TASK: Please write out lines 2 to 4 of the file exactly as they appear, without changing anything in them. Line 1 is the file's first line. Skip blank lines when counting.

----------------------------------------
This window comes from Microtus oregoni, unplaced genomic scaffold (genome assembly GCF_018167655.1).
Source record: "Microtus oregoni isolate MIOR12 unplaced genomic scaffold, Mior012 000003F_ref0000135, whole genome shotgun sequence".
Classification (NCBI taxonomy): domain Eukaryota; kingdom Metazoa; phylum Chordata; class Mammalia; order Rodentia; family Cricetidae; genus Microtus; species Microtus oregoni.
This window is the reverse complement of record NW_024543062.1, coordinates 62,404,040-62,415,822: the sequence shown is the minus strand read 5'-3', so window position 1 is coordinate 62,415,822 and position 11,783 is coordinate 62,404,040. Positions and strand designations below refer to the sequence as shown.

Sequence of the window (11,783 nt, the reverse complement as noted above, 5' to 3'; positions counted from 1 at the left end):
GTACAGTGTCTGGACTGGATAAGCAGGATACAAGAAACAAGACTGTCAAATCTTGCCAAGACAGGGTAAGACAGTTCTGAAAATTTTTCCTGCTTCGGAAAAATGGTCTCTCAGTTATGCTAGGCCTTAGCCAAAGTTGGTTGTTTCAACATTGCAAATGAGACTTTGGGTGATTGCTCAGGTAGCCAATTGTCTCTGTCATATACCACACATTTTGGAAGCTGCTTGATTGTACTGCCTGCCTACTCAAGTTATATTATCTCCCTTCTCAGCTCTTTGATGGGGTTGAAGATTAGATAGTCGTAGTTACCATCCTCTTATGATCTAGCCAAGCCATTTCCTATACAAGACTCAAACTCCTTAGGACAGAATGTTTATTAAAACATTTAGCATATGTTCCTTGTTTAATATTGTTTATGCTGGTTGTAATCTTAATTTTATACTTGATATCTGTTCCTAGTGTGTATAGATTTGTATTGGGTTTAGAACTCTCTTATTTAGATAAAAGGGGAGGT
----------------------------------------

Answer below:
Source record: "Microtus oregoni isolate MIOR12 unplaced genomic scaffold, Mior012 000003F_ref0000135, whole genome shotgun sequence".
Classification (NCBI taxonomy): domain Eukaryota; kingdom Metazoa; phylum Chordata; class Mammalia; order Rodentia; family Cricetidae; genus Microtus; species Microtus oregoni.
This window is the reverse complement of record NW_024543062.1, coordinates 62,404,040-62,415,822: the sequence shown is the minus strand read 5'-3', so window position 1 is coordinate 62,415,822 and position 11,783 is coordinate 62,404,040. Positions and strand designations below refer to the sequence as shown.